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P-T School Board keeps open mind about use of herbicides for weed control

Some parents and community members on Thursday continued their campaign to convince the Phoenix-Talent School Board to stop the routine use of herbicides at schools in the district of about 2,600 students.

School board members said they remain open-minded to possible alternatives to chemical treatment of weeds but to date have not seen a nonchemical approach that is affordable and can satisfactorily control weeds — particularly invasive plants such as star thistle and puncture vine.

In their second appearance before the board in the past two weeks, Jennifer Fletcher, mother of a Talent Elementary second-grader, and other community members asked the board to adopt a weed control plan that favors prevention and nonchemical treatments.

Modeled after policies in Eugene and Portland schools, their proposed plan would not rule out the use of herbicides but would restrict them to use as a last resort and reduce the amount sprayed.

"I think this is a wonderful goal," said Fletcher. "It shows tolerance for both sides. It's both cost-effective and highly reduces the use of pesticides for people who don't want their children exposed to them."

Phoenix-Talent contracts with the Jackson County Roads and Parks Department to routinely spray herbicides about three times a year at schools and up to eight times at athletic fields when there is a puncture vine infestations.

School district officials said they cannot afford to pay for the labor that would be involved in manual weed removal and other nonchemical means, which are largely ineffective when it comes to aggressive weeds. Manual weed removal typically costs at least four times as much as spraying herbicides, said Frank Baratta, county vegetation manager.

"I applaud their effort to see our chemical footprint reduced, but we have to be financially realistic," said School Board Member Laura Lotspeich. "We are not ruling anything out, but we need more solid information on a successful (nonchemical weed control) plan before we jump on the bandwagon."

Eugene School District, which has one of the most stringent policies on pesticide use, has not been able to meet some constituents' expectations for the appearance of school grounds and athletic fields.

In some cases, renegade volunteers treated Eugene athletic fields with chemicals without the school district's permission.

The same dilemma faces Phoenix-Talent.

While some parents oppose the use of herbicides, others have criticized the district for not applying the chemicals often enough especially at athletic fields, said Phoenix-Talent schools Superintendent Ben Bergreen.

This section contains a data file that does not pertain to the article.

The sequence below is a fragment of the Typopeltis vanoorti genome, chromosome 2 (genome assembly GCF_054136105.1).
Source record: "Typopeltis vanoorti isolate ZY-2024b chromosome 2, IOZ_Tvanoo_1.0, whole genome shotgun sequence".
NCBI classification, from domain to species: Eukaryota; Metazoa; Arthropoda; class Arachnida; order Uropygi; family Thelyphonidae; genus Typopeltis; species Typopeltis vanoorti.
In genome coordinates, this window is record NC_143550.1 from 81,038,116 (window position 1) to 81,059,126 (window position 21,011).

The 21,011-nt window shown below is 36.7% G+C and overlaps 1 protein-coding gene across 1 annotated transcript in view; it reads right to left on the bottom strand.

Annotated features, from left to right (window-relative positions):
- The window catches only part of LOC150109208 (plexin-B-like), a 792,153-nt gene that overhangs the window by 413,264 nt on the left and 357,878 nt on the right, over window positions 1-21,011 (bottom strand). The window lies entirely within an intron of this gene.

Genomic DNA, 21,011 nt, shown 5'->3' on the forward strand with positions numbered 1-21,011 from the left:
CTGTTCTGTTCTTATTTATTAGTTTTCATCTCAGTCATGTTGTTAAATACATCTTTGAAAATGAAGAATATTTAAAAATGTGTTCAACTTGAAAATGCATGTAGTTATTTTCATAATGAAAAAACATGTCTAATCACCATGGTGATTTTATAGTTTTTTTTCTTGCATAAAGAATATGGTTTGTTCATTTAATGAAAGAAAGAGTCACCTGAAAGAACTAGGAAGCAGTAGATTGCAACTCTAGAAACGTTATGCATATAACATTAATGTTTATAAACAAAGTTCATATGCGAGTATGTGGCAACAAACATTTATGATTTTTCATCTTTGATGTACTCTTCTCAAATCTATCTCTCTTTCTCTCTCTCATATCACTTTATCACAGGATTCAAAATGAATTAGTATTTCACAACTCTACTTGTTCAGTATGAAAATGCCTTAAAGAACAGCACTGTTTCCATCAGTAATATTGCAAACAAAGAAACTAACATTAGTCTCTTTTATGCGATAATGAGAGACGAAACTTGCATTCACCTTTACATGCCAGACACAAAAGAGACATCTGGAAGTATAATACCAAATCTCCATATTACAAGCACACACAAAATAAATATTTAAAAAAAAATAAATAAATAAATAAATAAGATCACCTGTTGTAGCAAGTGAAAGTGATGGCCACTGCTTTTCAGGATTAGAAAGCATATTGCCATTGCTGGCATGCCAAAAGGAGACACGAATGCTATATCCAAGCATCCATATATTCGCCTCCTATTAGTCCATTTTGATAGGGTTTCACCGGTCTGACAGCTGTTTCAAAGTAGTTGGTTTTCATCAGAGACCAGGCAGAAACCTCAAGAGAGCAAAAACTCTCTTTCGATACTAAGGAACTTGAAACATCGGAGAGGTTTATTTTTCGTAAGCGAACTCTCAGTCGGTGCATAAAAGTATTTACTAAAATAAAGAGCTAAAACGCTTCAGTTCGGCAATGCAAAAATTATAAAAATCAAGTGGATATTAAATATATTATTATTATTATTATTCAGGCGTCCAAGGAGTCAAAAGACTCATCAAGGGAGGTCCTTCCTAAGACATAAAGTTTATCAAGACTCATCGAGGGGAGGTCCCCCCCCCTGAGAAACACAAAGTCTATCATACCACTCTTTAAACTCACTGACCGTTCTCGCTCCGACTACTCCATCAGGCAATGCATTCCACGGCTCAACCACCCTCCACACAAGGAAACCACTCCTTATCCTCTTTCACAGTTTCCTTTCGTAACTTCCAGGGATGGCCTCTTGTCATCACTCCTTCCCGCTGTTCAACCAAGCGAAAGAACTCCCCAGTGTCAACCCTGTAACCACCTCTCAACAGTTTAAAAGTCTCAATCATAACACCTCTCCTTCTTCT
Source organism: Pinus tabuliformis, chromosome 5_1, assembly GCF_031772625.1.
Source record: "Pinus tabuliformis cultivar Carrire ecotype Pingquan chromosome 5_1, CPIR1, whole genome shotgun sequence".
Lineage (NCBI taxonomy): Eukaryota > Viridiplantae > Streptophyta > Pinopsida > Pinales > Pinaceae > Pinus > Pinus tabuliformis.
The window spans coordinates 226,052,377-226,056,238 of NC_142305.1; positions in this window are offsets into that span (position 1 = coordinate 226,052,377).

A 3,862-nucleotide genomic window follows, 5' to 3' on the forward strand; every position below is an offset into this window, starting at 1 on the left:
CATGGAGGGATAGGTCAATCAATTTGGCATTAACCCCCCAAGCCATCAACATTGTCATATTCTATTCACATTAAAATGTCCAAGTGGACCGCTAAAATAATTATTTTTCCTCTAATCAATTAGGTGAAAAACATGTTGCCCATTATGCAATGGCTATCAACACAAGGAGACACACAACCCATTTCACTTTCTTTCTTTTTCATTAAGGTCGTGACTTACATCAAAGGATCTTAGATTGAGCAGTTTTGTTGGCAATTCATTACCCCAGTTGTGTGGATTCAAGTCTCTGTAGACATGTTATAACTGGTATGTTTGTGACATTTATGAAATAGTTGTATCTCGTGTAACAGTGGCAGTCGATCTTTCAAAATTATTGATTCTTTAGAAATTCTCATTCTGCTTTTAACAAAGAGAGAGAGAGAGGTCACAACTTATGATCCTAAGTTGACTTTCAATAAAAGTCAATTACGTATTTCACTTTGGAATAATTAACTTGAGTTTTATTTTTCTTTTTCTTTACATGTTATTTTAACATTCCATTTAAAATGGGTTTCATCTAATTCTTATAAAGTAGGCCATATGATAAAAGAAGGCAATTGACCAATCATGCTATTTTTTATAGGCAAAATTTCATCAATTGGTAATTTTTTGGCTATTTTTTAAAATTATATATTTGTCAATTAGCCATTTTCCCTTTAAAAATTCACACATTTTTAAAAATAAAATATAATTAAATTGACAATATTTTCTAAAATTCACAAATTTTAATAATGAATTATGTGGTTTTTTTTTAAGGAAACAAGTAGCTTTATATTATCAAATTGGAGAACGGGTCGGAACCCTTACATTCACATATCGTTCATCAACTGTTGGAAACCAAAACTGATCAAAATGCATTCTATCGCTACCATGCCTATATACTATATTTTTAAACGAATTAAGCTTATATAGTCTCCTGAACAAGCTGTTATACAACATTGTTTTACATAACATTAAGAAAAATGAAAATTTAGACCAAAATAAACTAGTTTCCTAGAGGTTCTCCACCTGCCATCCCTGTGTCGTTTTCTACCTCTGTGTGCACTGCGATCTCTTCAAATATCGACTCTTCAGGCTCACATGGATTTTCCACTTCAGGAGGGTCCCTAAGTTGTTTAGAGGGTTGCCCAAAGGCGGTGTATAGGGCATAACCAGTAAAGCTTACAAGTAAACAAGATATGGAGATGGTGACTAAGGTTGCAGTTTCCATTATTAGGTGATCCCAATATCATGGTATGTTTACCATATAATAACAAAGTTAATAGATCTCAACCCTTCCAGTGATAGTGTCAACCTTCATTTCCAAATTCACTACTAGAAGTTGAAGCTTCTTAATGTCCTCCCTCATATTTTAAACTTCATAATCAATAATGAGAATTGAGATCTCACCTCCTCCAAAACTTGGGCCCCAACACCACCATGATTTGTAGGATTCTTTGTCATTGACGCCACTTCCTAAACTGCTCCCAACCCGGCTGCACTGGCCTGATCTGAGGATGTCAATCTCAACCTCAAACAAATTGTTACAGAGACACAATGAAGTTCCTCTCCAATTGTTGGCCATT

Jackson County routinely uses Roundup PRO, a glyphosate product, around Phoenix-Talent schools and will use diuron and dichlobenil when needed, Baratta said.

The herbicides used in Phoenix-Talent are safe if applied properly according to label instructions and regulations, Baratta said. The products are used in diluted concentrations.

Glyphosate is one of the least toxic and most widely used herbicides, yet some studies point to some potential adverse health effects from exposure.

Roundup PRO and diuron are described in safety data sheets as mild eye irritants with mild short-term effects. Dichlobenil is described as a hazardous substance that, with exposure to extremely high concentrations, can cause skin rashes and burns and other complications up to coma and death, in addition to long-term exposure risks.

Diuron is a likely or known carcinogen, while dichlobenil is a possible carcinogen, according to the Environmental Protection Agency.

"If you don't know the health effects of pesticides, isn't it better to err on the side of caution?" Fletcher asks.

Some herbicide opponents have suggested amassing a volunteer force to manually weed Phoenix-Talent school grounds instead of using chemicals.

"The thought of the number of people that would be needed to go out and eradicate weeds at all the schools not once but multiple times during the year is daunting," Lotspeich said. "It's unrealistic to expect volunteers to do it."

Oregon is one of 14 states that do not require posting notice of pesticide applications, has no rules limiting the use of the chemicals at schools nor lacks minimum qualifications for applicators, according to an Oregon State University study last fall. However, most Jackson County school districts, including Phoenix-Talent, do post notice of applications and require a licensed applicator to apply the chemicals.

A state Senate work group was recently formed to examine the use of pesticides in and around schools and to suggest possible legislation for 2009.

Reach reporter Paris Achen at 541-776-4459 or pachen@mailtribune.com.